The ability to cool and store items at particular temperatures is an important need for most laboratories. The problem is that there is no ‘one size fits all’ when it comes to laboratory refrigeration, the only common denominator is that any lab fridge or freezer has to be:
- Fit for purpose
- Capable of maintaining a stable temperature
Sounds easy doesn’t it? But maybe these criteria need further explanation, because unlike your fridge or freezer at home, the fridge or freezer you get for your lab has to be a professional!
Laboratory fridges and freezers have to be able to withstand a lot of use – think how much your fridge at home has to take then multiply it for a fridge or freezer in a professional context. That’s why, if heavy use is anticipated, it is worth investing in a Labcold Advanced fridge or freezer because they are made from stainless steel, have a ducted air flow for rapid temperature recovery, self closing doors and shelves that can take up to 70kg. Basically, they are built to withstand anything use in a laboratory for pharmacy can throw at them, and then some more.
Is it ok that anyone entering your lab can have access to the fridge or freezer? Probably not, and in some instances of biological temperature controlled storage, forbidden. All Blood Bank Refrigerators are required to have a lock, for example, and this is likely to be a keypad lock to prevent access with generic keys. Isn’t it sensible to extend this barrier to unwanted entry to everything else?
Fit for purpose
This means that the fridge or freezer can achieve and hold the temperature you want, or is required, such as in the case of some pharmaceuticals, plus it raises no safety concerns. For example, if you are storing volatile substances you need to have a fridge or freezer with no internal chance of a spark, unless, of course, you don’t mind the odd explosion. Likewise, there’s no point is getting a -23°C freezer and thinking it could do -40°C if you turned it down a bit, it won’t. Regardless of type, it is also helpful to have fridges and freezers with access ports for remote monitoring. Most good laboratory fridges have these fitted as standard.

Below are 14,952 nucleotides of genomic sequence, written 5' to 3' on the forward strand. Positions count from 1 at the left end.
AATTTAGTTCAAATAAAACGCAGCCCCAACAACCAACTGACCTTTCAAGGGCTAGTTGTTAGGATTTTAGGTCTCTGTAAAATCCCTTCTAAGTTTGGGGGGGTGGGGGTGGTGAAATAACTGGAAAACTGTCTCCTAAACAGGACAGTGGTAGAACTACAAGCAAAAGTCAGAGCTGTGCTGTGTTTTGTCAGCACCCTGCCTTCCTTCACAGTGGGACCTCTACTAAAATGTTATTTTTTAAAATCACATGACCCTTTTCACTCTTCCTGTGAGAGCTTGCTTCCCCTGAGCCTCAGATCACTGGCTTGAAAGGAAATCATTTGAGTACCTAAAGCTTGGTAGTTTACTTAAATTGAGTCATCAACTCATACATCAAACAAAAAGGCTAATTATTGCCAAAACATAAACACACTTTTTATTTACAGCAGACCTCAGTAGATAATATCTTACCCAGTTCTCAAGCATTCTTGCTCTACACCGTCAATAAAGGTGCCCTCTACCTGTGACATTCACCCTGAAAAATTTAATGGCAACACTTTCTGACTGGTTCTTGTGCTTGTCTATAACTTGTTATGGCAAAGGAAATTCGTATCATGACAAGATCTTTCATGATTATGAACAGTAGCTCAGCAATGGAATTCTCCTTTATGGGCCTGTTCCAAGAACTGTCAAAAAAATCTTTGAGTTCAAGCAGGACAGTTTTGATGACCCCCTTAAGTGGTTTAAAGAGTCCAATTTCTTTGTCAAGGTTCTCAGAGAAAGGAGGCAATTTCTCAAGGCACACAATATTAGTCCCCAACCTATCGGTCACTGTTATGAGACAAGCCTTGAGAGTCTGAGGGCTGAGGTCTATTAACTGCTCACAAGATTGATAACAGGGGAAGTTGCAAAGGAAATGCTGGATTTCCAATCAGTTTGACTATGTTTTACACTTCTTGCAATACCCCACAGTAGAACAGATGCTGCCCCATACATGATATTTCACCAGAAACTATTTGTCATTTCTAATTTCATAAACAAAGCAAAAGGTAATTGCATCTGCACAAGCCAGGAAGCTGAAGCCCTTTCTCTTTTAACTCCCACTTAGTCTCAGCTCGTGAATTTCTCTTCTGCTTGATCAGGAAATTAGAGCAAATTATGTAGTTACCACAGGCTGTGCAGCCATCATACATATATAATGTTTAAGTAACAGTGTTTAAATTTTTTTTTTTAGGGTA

Capable of maintaining a stable temperature
The whole point of putting something in the fridge is because you need it to be kept at that temperature. This is why most laboratory fridges are tested by the manufacturer to ensure they will perform within tight temperature parameters and those that aren’t required to be sparkfree (although Labcold 400 litre sparkfree refrigerators do) feature internal fans for speedy temperature recovery after door openings or when room temperature items are put in the fridge.
Haven’t we covered this? Well sort of, but not completely. Most fridges and freezers designed for laboratory use are equipped with digital temperature displays so you can have a quick visual check that it is running at the correct temperature. In addition, the controller is also fitted with alarms that warn you of high and low air temperatures and if the door is left open. Some even alarm if there is a mains failure. The controllers often store the last highest and lowest temperature so you can check that the fridge or freezer is running within the defined temperature parameters. Finally, there’s no point of having a temperature display and alarm parameters if you’re not certain that the controller is displaying the true temperature of the inside of the chamber. That’s why Labcold are now a UKAS calibration laboratory No. 8898 and can provide traceable calibration for new and existing models.
As you can see, there’s a lot of things to consider when getting a fridge or freezer for your laboratory beside how much is it or can we fit it in. However, as a specialist manufacturer of medical and scientific refrigeration for over 40 years Labcold can help you with honest, expert advice. We understand you’re a scientist not a fridge expert so we pride ourselves on ensuring you only chose the correct cold storage for your laboratory.